A lot of food bloggers/food photographers/food videographers can earn money from photographing/video shooting for other bloggers or brands. Isn’t that incredible? Reach out to brands or bloggers you love and offer your food photography or videography services.

Food Blogging Expenses

Because I own this business, there are quite a bit of expenses. If you decide to turn your food blog into a career, just know that you’ll be making some hefty investments over the course of time. Things I had never even imagined like… an increasing electric bill since I’m home and baking during the day… and while I thought I’d be saving money by not commuting to an office, I still run to the grocery 100 times a week.

Other expenses:

  • Monthly website server
  • Groceries
  • Monthly tech support
  • Website designing
  • Food props
  • Bakeware & kitchen supplies
  • Camera & lenses
  • Lighting equipment
  • Travel
  • Photography/videography editing software

How I Got To This Point

I get a lot of emails from new bloggers asking me how I grew my blog overnight. The truth is, I didn’t. My pictures and written content were embarrassing in the beginning and not nearly as developed compared to those who had been food blogging longer. I constantly compared my baby blog to the “big leagues” and often felt bad about myself. Why compare apples to oranges though? It inspired me to just KEEP working hard.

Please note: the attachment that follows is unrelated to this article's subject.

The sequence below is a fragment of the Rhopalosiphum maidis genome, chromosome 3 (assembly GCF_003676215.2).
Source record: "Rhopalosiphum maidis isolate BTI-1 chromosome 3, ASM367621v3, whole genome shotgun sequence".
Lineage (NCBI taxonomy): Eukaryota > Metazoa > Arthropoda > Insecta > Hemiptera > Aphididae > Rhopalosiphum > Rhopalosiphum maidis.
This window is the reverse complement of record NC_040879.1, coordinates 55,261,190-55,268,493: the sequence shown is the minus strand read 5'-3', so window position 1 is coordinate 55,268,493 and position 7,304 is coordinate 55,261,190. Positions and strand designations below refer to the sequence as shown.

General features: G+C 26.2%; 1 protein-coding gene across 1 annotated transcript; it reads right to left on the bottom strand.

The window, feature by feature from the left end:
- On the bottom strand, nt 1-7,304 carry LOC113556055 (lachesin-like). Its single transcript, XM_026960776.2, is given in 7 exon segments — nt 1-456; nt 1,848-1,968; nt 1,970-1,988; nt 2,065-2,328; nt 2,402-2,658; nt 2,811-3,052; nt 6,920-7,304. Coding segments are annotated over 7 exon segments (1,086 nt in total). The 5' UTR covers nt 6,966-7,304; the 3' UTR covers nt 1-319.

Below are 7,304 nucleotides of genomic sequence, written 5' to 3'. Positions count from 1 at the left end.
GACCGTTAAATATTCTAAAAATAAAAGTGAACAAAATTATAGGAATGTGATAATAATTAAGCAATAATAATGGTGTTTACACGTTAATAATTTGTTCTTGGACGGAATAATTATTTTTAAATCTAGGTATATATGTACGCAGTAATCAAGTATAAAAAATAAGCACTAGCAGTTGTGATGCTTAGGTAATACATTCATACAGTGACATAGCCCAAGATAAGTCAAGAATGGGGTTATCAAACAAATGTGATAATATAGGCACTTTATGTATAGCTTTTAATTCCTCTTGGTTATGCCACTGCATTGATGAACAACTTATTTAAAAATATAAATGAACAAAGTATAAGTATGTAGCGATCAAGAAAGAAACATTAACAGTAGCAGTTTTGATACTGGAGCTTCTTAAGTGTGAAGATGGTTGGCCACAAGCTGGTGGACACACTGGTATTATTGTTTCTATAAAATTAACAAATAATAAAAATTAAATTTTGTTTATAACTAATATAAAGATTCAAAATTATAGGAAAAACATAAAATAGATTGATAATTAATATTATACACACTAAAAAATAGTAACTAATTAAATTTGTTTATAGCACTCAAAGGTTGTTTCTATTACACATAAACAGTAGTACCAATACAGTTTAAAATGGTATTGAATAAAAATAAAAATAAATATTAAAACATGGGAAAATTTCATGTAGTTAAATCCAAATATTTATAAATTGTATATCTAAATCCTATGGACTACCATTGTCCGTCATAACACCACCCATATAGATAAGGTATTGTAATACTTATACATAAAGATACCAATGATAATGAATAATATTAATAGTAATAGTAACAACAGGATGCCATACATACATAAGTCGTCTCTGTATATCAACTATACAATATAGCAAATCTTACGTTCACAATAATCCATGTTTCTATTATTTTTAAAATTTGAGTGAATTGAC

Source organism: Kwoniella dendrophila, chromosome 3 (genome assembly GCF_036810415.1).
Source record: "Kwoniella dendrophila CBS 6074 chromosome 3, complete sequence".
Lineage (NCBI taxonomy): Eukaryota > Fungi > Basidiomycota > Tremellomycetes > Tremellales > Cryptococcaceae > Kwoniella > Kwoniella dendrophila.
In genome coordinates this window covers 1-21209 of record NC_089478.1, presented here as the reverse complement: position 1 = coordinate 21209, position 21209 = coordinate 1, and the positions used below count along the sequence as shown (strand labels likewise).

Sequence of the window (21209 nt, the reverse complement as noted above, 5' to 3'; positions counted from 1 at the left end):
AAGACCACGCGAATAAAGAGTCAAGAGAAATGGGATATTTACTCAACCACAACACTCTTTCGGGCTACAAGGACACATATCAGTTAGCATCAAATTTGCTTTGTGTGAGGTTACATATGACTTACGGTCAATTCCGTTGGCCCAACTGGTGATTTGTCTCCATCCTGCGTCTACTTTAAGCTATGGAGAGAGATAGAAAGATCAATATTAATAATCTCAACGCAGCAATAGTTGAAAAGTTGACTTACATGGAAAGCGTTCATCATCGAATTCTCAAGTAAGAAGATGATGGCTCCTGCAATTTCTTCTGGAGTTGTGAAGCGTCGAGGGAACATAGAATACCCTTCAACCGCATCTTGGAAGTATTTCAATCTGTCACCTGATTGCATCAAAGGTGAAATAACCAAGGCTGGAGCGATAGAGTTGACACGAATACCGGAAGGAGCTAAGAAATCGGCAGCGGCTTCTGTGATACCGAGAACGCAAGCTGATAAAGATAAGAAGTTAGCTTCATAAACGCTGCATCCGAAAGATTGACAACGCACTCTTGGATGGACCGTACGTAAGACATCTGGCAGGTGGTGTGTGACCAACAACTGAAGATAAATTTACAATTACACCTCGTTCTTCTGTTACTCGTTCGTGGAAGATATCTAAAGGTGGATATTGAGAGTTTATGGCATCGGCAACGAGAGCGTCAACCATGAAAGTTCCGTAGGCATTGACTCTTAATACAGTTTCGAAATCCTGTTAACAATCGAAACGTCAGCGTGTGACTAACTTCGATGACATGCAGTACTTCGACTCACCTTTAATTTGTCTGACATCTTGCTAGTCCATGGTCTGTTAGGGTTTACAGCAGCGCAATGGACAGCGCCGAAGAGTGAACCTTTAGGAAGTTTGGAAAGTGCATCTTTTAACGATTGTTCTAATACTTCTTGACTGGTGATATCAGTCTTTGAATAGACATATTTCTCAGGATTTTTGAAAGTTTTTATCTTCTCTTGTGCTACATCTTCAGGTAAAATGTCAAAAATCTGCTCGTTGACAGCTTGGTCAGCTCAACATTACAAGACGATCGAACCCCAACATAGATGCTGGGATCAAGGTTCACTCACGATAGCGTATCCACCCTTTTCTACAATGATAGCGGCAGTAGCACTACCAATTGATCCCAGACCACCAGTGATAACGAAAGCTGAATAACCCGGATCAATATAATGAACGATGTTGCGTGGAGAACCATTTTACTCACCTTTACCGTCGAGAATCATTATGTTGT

I’ve been able to improve my photos, recipes, and content simply by of the amount of time I put into it. Learning, making mistakes, learning more, and always improving. It’s the perfectionist in me. From this work, I’ve been lucky to have my content featured all over social media.

Keep at it. Ask questions, read books (see suggestions below), make mistakes, enjoy the process of doing something you love. My post about producing quality content and how to start a food blog are packed with more blogging advice!

Stay Grounded

Food blogging can be overwhelming. Learning what to do, what not to do, dealing with technical problems, coming up with content, understanding your camera, trying to gain readership, developing recipes, etc. It’s easy to get lost in it all. Here are ways to stay grounded: